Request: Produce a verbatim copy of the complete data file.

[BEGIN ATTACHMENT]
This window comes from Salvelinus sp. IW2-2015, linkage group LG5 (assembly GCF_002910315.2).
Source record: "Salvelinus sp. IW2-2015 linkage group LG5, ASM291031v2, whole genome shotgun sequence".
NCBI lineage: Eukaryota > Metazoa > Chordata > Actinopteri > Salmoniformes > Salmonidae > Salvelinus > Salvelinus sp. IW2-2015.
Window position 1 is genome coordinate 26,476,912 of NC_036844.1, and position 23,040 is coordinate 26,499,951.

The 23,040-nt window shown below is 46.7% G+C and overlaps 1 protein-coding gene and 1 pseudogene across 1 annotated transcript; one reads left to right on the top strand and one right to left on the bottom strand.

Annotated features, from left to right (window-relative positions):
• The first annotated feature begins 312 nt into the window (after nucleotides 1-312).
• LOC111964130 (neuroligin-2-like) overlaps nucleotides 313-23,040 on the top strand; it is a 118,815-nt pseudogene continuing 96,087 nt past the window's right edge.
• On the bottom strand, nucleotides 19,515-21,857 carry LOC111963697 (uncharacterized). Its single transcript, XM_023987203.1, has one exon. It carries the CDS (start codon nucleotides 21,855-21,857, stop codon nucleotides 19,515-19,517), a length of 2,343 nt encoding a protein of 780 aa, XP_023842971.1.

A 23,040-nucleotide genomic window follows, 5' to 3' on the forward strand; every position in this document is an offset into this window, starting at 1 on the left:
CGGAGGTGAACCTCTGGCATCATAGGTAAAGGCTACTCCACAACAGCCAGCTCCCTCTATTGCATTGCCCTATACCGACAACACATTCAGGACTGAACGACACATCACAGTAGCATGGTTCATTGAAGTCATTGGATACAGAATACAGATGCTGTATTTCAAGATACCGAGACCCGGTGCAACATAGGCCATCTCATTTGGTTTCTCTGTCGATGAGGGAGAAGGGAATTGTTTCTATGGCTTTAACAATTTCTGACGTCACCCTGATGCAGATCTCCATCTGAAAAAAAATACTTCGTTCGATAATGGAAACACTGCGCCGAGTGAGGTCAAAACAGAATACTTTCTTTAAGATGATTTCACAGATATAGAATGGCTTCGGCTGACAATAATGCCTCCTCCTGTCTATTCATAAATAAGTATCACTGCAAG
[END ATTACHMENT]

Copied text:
This window comes from Salvelinus sp. IW2-2015, linkage group LG5 (assembly GCF_002910315.2).
Source record: "Salvelinus sp. IW2-2015 linkage group LG5, ASM291031v2, whole genome shotgun sequence".
NCBI lineage: Eukaryota > Metazoa > Chordata > Actinopteri > Salmoniformes > Salmonidae > Salvelinus > Salvelinus sp. IW2-2015.
Window position 1 is genome coordinate 26,476,912 of NC_036844.1, and position 23,040 is coordinate 26,499,951.

The 23,040-nt window shown below is 46.7% G+C and overlaps 1 protein-coding gene and 1 pseudogene across 1 annotated transcript; one reads left to right on the top strand and one right to left on the bottom strand.

Annotated features, from left to right (window-relative positions):
• The first annotated feature begins 312 nt into the window (after nucleotides 1-312).
• LOC111964130 (neuroligin-2-like) overlaps nucleotides 313-23,040 on the top strand; it is a 118,815-nt pseudogene continuing 96,087 nt past the window's right edge.
• On the bottom strand, nucleotides 19,515-21,857 carry LOC111963697 (uncharacterized). Its single transcript, XM_023987203.1, has one exon. It carries the CDS (start codon nucleotides 21,855-21,857, stop codon nucleotides 19,515-19,517), a length of 2,343 nt encoding a protein of 780 aa, XP_023842971.1.

A 23,040-nucleotide genomic window follows, 5' to 3' on the forward strand; every position in this document is an offset into this window, starting at 1 on the left:
CGGAGGTGAACCTCTGGCATCATAGGTAAAGGCTACTCCACAACAGCCAGCTCCCTCTATTGCATTGCCCTATACCGACAACACATTCAGGACTGAACGACACATCACAGTAGCATGGTTCATTGAAGTCATTGGATACAGAATACAGATGCTGTATTTCAAGATACCGAGACCCGGTGCAACATAGGCCATCTCATTTGGTTTCTCTGTCGATGAGGGAGAAGGGAATTGTTTCTATGGCTTTAACAATTTCTGACGTCACCCTGATGCAGATCTCCATCTGAAAAAAAATACTTCGTTCGATAATGGAAACACTGCGCCGAGTGAGGTCAAAACAGAATACTTTCTTTAAGATGATTTCACAGATATAGAATGGCTTCGGCTGACAATAATGCCTCCTCCTGTCTATTCATAAATAAGTATCACTGCAAG